Designing a Microgrid with Natural Gas Generators
As discussed earlier, the DERs in a microgrid can be renewable energy resources like wind or solar, fossil fuel-powered generators, or a combination of DERs. Even with advanced battery storage systems, islanded microgrids consisting of 100% renewable energy sources are not typically feasible as prime power systems due to large land use and cost infeasibility. However, pairing renewables with natural gas generators can help bridge that gap for customers wanting the lowest-possible emissions system that will continue to provide reliable power when wind, solar, and storage has been depleted.
As a low-carbon, reliable and affordable electricity option with the ability to generate power twenty-four seven, regardless of weather conditions, natural gas generators prove themselves time and again to be the optimal choice. In recent years, the adoption rate of natural gas across all power classes has seen an exponential increase and taken a significant share of the market away from comparable diesel power systems.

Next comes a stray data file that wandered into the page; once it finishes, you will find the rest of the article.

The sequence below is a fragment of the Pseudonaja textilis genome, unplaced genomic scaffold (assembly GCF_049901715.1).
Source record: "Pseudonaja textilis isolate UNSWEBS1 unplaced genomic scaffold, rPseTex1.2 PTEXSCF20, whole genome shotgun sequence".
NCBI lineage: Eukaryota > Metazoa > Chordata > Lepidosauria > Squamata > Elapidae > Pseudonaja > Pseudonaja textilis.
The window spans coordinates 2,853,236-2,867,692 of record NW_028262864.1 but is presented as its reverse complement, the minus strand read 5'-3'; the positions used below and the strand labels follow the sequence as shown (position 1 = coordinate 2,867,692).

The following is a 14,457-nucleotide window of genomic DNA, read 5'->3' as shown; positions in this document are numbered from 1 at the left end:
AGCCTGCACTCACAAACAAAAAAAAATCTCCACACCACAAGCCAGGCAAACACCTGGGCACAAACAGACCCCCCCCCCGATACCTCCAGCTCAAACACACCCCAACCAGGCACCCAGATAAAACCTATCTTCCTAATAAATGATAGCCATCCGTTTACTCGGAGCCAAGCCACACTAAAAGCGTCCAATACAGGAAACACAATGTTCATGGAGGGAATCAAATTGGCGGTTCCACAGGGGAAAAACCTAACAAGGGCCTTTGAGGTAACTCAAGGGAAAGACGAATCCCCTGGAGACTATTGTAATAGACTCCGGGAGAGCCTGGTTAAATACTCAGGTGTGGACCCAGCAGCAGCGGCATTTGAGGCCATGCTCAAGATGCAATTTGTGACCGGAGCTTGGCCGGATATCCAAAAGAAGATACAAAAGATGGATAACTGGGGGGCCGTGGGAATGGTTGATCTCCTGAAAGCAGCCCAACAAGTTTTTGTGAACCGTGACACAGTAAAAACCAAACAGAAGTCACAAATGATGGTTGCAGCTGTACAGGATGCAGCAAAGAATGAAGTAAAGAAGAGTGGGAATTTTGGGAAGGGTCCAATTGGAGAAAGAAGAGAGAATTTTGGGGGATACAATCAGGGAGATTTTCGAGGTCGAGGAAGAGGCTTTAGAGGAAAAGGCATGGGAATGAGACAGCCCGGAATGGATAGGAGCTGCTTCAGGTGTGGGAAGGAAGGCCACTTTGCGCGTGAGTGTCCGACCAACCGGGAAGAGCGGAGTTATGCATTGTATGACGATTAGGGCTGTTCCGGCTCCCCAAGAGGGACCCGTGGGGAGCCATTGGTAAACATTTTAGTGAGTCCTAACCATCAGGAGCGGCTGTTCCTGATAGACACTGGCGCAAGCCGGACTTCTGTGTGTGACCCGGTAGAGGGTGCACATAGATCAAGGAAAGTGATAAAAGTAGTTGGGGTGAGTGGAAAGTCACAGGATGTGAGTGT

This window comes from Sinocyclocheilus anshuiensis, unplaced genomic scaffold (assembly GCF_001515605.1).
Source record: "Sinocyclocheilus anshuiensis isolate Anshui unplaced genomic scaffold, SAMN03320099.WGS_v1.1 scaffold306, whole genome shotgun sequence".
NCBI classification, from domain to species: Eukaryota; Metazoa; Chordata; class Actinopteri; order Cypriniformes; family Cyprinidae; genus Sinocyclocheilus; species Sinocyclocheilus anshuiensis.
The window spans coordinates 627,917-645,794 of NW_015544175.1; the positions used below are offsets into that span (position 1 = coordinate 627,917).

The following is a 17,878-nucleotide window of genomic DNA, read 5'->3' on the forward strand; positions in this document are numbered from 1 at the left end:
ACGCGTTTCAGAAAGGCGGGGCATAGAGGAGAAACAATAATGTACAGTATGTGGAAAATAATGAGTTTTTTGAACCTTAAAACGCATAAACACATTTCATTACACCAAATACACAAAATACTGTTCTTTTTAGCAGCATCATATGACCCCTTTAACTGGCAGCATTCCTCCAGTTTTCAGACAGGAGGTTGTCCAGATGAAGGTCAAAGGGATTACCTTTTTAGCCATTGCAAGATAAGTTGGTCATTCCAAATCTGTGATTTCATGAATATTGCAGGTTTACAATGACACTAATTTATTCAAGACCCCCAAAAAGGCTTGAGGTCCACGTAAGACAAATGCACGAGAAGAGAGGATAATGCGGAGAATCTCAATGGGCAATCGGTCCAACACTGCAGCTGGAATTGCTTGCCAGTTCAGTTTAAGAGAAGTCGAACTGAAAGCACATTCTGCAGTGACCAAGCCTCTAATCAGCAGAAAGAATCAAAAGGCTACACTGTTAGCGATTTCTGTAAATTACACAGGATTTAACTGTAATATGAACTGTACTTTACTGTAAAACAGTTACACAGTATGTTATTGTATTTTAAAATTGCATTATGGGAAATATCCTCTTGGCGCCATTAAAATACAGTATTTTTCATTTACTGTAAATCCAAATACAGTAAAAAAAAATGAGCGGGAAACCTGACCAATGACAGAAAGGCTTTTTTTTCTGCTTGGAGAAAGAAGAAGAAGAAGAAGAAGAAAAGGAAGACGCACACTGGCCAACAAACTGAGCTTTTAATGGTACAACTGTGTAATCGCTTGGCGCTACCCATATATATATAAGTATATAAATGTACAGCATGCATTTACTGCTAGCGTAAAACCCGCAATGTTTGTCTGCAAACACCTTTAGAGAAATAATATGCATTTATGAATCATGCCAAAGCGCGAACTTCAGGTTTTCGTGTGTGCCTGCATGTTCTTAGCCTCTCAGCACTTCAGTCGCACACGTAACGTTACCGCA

To form a microgrid, mobile natural gas generators are set up onsite near the load, paralleled together with both power and communication cables, and tied into distribution panels for simple connection to the load. Gaseous generators can be fueled by a variety of natural gas fuels including liquified natural gas (LNG), compressed natural gas (CNG), propane, and associated petroleum gas (APG) from a wellhead.